Action plan for improved investment climate to be rolled out over next two years

- Gaskin

Against the backdrop of questions that continue to arise about Guyana’s state of preparedness to significantly raise the quality of its response to external investment enquiries, Minister of Business Dominic Gaskin told a gathering of regional entrepreneurs that Guyana is now ready to put in motion a plan to make it easier for potential investors to do business here.

“…We at the Ministry of Business have made it one of our priorities to make Guyana an easier place to do business. We have developed an action plan of doing business reforms which will be rolled out over the next two years and will bring significant improvements to the ease of doing business in Guyana. It’s fairly comprehensive and relies on a number of agencies to collaborate and in some cases amend and introduce legislation to change and improve the way certain things are done,” Gaskin told Monday’s Republic Bank-hosted Trade Mission to Guyana, an event designed to create links between the local business community and the bank’s business clients in Trinidad and Tobago, Suriname and Barbados.

The Government of Guyana, Gaskin told the forum, is supportive of “an economic model that sees private sector investment as the key driver of sustainable growth” and disposed to a long-term partnership between government and private sector to create an economy that is relevant not only to the people of Guyana but also to the wider region and beyond.

Minister of Business Dominic Gaskin
Minister of Business Dominic Gaskin

It is Gaskin’s declaration of an official commitment to removing the long-existing and in some instances formidable bureaucratic hurdles that have, over the years, caused potential investors to walk away from Guyana, that would have caused the regional businessmen to sit up and listen. It comes against the backdrop of what has been, over the years, no shortage of official rhetoric regarding government’s determination to strip away the barriers to investment as manifested in tedious and often needless procedures that have caused entrepreneurs to take their investment dollars elsewhere.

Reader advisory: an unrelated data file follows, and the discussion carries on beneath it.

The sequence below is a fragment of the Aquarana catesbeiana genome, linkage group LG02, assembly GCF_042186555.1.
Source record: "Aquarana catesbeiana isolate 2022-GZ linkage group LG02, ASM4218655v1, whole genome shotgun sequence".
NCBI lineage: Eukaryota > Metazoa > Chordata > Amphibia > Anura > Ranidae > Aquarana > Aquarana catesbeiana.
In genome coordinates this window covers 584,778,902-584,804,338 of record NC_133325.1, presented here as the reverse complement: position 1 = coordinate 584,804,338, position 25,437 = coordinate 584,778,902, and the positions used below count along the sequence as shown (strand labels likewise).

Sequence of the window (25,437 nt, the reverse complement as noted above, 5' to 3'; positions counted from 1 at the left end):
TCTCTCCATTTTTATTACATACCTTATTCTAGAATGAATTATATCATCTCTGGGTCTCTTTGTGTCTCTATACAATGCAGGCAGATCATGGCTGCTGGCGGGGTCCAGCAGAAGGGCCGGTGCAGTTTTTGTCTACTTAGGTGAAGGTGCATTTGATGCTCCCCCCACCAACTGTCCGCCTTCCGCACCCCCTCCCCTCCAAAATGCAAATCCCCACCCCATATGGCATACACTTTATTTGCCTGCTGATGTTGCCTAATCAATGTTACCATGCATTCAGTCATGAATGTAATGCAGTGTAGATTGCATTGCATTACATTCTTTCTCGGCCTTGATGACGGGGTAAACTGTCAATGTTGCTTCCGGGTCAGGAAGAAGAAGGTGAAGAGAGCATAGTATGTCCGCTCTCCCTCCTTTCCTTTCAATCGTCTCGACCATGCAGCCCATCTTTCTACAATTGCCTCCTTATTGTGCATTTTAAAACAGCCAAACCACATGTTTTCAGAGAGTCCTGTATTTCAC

Unsurprisingly, the response among some of the participants at the conclusion of Gaskin’s address was to state candidly that if Guyana is to succeed in realizing the goals of the forum’s theme, ‘Building Strong and Sustainable Relationships Across Borders,’ the government will have to provide a measure of assurance that goes beyond what the minister had to say.

To say, as Gaskin did in his address to the forum that the incumbent administration “may not have inherited a well-oiled machine for handling businesses and investors” is to understate the extent of the challenge. Indeed, the remark came on the heels of the release earlier in November of the Ministry of Business’ Strategic Plan (2016 – 2020) which had much to say about the lack of readiness of several key domestic agencies, not least the key Guyana Office for Investment (GO-Invest) to take on the responsibility of fully facilitating foreign investment. The list of institutional weaknesses includes, critically, a chronic shortage of skills necessary to execute the various facets of investment facilitation. Worryingly, there is, as yet, no clearly outlined plan for bridging the gap between Gaskin’s undertaking that government will roll out a new, workable investment template and the skills deficiencies that exist in those agencies that will be chiefly responsible for implementation.

In his address Gaskin alluded to the significance of Republic Bank’s role as host to the forum. “Financing,” he said, “plays a critical role in business development,” adding that “our bankers need to be fully on board when we contemplate business relationships.

“We in Guyana are aware of the challenges in raising capital. The high cost and the stringent requirements through the formal banking system, coupled with our underdeveloped capital markets do not provide a full enough range of financing options for a well-diversified economy to take shape.”

He could hardly have been more right. High interest rates and stringent borrowing criteria have virtually locked the vast army of emerging small and micro businesses out of the mainstream banking sector though in relatively recent years, the clamour for a more liberal lending regime have nudged most commercial banks, including Republic Bank  in the direction of creating new lending arrangements.